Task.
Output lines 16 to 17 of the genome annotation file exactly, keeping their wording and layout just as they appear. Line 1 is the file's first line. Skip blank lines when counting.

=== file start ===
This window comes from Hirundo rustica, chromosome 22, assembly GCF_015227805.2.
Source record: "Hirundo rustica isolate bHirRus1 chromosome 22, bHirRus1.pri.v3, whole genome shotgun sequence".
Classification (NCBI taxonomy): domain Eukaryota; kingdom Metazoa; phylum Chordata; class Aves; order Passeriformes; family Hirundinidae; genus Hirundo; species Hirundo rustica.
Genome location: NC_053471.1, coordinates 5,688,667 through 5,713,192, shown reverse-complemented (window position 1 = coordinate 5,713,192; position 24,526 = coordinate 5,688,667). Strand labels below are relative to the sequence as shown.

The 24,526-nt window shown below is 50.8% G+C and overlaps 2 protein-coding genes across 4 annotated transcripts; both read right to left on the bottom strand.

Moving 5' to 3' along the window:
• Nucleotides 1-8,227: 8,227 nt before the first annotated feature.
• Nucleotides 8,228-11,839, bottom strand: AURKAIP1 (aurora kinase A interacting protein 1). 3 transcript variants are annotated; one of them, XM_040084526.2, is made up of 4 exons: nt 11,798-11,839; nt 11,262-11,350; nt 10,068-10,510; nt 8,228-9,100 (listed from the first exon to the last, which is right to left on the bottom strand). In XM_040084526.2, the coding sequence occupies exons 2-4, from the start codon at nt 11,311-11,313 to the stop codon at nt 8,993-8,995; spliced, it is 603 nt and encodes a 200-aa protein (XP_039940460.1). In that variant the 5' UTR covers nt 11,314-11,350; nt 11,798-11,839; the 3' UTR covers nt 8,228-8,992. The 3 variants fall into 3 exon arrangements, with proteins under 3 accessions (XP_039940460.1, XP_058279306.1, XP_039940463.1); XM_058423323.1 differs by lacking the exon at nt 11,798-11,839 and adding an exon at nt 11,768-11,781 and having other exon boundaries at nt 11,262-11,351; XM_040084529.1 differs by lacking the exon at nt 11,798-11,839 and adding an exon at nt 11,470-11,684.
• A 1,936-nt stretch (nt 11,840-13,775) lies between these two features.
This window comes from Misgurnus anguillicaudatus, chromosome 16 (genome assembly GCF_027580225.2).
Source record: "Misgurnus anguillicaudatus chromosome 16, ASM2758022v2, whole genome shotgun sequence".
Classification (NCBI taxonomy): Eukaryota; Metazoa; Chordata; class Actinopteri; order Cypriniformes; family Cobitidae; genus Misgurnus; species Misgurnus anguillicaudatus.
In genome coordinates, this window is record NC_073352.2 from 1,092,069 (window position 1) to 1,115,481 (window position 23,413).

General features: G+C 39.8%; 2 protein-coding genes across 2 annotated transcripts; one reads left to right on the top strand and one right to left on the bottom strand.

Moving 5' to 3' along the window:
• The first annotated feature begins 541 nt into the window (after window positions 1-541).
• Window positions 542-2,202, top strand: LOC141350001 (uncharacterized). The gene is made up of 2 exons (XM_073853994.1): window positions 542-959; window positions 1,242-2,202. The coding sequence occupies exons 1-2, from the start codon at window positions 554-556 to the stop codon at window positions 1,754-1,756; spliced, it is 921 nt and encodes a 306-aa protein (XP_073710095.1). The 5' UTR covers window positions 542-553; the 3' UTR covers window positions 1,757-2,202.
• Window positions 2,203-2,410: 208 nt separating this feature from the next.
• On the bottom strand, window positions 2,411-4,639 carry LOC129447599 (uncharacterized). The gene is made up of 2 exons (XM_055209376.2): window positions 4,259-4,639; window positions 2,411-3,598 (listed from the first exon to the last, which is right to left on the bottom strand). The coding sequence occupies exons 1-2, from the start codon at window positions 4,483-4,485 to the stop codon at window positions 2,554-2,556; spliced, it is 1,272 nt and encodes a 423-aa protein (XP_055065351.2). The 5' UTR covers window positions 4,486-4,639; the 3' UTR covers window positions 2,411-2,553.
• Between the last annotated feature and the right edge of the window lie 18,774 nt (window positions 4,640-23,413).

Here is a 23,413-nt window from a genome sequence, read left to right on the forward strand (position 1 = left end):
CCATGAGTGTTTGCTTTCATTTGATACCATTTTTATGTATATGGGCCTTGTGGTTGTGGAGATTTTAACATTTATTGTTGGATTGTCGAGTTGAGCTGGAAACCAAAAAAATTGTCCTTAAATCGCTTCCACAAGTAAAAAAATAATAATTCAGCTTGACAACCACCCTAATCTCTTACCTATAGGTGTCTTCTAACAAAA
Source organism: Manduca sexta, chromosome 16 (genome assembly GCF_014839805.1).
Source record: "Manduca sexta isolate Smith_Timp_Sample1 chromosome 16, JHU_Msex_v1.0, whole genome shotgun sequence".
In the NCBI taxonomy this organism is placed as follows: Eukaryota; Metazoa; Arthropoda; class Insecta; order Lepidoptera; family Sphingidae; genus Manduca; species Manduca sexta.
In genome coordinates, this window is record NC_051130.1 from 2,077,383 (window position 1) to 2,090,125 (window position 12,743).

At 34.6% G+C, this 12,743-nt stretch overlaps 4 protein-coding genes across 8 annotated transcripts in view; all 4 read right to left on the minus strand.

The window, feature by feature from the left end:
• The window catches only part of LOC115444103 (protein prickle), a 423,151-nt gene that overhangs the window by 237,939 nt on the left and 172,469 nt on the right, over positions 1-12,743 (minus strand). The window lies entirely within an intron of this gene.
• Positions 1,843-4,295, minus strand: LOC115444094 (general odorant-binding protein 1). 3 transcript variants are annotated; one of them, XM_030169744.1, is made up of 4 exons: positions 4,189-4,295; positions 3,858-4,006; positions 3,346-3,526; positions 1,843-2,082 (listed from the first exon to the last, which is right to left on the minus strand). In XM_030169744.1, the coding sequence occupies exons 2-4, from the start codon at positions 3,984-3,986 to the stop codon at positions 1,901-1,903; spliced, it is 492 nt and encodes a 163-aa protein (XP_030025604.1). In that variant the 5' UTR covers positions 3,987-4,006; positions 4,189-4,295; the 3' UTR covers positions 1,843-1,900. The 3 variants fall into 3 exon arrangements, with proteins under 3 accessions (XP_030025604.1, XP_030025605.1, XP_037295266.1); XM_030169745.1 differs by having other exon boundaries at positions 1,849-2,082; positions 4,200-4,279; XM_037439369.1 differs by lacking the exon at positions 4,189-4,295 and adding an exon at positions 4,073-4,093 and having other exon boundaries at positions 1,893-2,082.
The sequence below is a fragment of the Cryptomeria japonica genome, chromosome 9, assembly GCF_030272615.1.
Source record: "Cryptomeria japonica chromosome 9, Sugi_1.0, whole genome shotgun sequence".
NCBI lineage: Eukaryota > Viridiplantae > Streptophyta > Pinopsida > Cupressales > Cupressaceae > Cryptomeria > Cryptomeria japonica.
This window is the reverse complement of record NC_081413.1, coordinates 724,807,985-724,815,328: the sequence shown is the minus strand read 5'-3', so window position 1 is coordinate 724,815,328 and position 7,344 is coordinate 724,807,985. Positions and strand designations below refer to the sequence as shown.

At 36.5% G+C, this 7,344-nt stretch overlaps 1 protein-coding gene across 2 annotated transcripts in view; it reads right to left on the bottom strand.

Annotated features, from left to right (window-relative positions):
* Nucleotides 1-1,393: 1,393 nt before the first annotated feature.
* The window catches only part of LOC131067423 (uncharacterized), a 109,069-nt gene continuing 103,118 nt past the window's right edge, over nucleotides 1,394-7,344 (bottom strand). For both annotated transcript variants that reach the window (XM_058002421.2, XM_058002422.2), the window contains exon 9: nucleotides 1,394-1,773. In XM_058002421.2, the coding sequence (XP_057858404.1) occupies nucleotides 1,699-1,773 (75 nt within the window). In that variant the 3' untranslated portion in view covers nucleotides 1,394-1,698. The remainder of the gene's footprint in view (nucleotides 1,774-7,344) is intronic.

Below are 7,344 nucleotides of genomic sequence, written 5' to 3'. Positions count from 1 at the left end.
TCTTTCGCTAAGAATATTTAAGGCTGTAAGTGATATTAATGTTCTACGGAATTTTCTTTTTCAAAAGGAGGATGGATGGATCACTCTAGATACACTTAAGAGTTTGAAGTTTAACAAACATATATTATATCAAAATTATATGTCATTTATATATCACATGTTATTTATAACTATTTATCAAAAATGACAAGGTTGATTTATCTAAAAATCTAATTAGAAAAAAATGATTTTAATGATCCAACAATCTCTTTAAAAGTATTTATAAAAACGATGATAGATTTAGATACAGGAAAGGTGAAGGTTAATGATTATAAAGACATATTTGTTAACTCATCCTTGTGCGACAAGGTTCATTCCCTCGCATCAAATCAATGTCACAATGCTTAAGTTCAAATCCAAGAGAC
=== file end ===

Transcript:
• The first annotated feature begins 541 nt into the window (after window positions 1-541).
• Window positions 542-2,202, top strand: LOC141350001 (uncharacterized). The gene is made up of 2 exons (XM_073853994.1): window positions 542-959; window positions 1,242-2,202. The coding sequence occupies exons 1-2, from the start codon at window positions 554-556 to the stop codon at window positions 1,754-1,756; spliced, it is 921 nt and encodes a 306-aa protein (XP_073710095.1). The 5' UTR covers window positions 542-553; the 3' UTR covers window positions 1,757-2,202.